Op Amp Vcc & Vee Coupling Capacitors

Thread Starter

SamR

Joined Mar 19, 2019
3,210
In the Lab Manual for Floyd's Electronic Fundamentals, he gives this as a typical power supply for Op Amps. I don't think the capacitors are really necessary so am I missing something here? What would be the purpose of coupling capacitors here? I could understand it maybe IF there was a lot of ripple in the supply.
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Audioguru again

Joined Oct 21, 2019
2,890
They are not coupling capacitors, instead they are supply filter capacitors to keep the opamp from oscillating at a high frequency.
Usually the main supply filter capacitors are high value to filter low frequencies but they work poorly at high frequencies and are too far away from the IC with the distance causing inductance in the wires feeding power to the IC. Therefore these high frequency capacitors are mounted very close to the IC to eliminate the high impedance caused by inductance of the wires.
 

MisterBill2

Joined Jan 23, 2018
8,292
Indeed the capacitors are DEcoupling capacitors, as partly explained in post #3 In a simulator with zero impedance voltage sources the capacitors are not required, in the real world you may find that without such capacitors the operation may not be what you expect.
 

Thread Starter

SamR

Joined Mar 19, 2019
3,210
K, thanks. I did notice getting an oscillation when working on a non-inverting amp and wondered where it came from. I actually meant to type decoupling. Not doing this on simulator, building the circuits to test IRL.
 

OBW0549

Joined Mar 2, 2015
3,566
I did notice getting an oscillation when working on a non-inverting amp and wondered where it came from.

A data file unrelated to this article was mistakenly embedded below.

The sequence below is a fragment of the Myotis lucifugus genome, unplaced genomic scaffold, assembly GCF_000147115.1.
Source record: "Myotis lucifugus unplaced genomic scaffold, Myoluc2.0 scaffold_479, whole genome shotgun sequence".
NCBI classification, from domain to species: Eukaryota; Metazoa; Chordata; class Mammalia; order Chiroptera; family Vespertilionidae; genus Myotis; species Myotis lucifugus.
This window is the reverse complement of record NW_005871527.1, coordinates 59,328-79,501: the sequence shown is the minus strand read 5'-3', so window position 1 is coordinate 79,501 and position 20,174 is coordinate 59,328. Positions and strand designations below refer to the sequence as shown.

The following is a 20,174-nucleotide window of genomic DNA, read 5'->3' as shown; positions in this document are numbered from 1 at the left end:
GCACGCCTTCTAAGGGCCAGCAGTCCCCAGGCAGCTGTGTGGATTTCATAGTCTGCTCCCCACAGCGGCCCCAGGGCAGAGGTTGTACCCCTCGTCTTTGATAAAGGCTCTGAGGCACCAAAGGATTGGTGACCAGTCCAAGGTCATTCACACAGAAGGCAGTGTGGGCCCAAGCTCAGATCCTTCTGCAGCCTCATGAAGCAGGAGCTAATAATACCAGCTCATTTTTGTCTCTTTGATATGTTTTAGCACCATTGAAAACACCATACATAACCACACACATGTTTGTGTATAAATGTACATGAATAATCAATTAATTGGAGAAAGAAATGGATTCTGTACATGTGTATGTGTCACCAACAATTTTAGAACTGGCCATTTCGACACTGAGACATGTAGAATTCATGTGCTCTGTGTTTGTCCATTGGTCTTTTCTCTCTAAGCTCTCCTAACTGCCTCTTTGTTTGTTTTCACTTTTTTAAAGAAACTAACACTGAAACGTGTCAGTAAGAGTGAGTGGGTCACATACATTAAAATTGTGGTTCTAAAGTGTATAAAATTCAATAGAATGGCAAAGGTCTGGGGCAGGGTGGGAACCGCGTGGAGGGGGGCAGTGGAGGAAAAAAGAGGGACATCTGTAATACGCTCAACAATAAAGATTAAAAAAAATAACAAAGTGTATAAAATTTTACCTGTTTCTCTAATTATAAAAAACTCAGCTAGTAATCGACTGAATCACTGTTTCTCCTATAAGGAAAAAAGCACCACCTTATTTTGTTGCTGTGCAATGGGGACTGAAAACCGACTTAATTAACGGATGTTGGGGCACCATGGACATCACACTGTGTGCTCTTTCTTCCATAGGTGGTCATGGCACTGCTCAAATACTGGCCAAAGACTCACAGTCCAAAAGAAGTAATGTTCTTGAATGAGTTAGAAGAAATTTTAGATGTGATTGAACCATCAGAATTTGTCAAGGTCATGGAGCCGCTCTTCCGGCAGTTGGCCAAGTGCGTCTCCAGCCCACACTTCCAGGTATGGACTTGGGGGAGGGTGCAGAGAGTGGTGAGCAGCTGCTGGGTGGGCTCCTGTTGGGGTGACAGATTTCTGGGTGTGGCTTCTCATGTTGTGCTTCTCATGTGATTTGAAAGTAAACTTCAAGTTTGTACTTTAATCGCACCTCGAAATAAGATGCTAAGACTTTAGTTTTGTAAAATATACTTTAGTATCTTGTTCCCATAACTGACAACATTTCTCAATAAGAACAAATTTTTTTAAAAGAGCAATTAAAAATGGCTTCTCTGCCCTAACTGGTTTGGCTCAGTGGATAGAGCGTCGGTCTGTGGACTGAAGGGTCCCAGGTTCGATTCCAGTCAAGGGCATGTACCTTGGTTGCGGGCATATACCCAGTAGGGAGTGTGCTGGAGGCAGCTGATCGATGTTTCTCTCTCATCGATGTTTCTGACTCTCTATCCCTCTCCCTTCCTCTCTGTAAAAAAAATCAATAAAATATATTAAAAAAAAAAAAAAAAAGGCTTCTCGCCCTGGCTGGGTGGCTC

You might find the attached app note interesting.

One thing that especially vexatous about op amp circuit oscillations is that they often occur at frequencies far above what we can pick up on a hobby-grade oscilloscope-- sometimes at VHF or even UHF frequencies. Although they may not show up on a scope, they often manifest as mysterious anomolies at lower frequencies-- like inexplicable DC shifts, discontinuities in the input-output transfer function, noise, gain errors, signal-dependent gain errors, and all kinds of other goofy behavior.

100 nF ceramic capacitors are cheap as cat-dirt. I have a box of thousands of them. Every power supply connection of every chip on every project gets one. It's cheap insurance.
 

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Thread Starter

SamR

Joined Mar 19, 2019
3,210
I'm not sure if I can replicate the oscillation I saw. I think I had left the decoupling caps off the breadboard rails. The task was to build an amp with 47 Acl. I used a 1kΩ Ri and a 47kΩ Rf with the sig-gen set for 100mV @ 1kHz. Since I had been getting a noisy signal at that level I ran it first through a Voltage Follower 741 amp to remove the noise. What I got was a modulated signal like feeding ~100hZ into a 1kHz carrier. I didn't really measure it just thought that's odd and replaced the resistors with a 10K and 470K and there was no oscillation except the 1kHz. I have 2 sig-gens and the one that I can adjust to single-digit mVs is noisy at low voltage levels. My other one can only be adjusted to a single decimal place but is quieter. I was using the 3 decimal place one in order to tweak the signal to get exactly 100mV input seen on the scope. Anyway, thanks for the PDFs! I scanned through them and stored them for reference.
 

MrChips

Joined Oct 2, 2009
23,121
You might get away with omitting the decoupling capacitors if you were a hobbyist building a project for your own consumption.

If you are a professional circuit designer designing a circuit for production and resale then it is a different matter. As a professional you would already know why this is not optional.
 

Audioguru again

Joined Oct 21, 2019
2,890
An antique 741 opamp is 52 years old, is noisy, has a low max frequency response, has a low slew rate and needs a high supply voltage of +15V and -15V.

A breadboard has high capacitance between its rows of contacts and jumper wires all over the place that cause an opamp to oscillate. The rows of contacts and wires are antennas that pickup interference.
 
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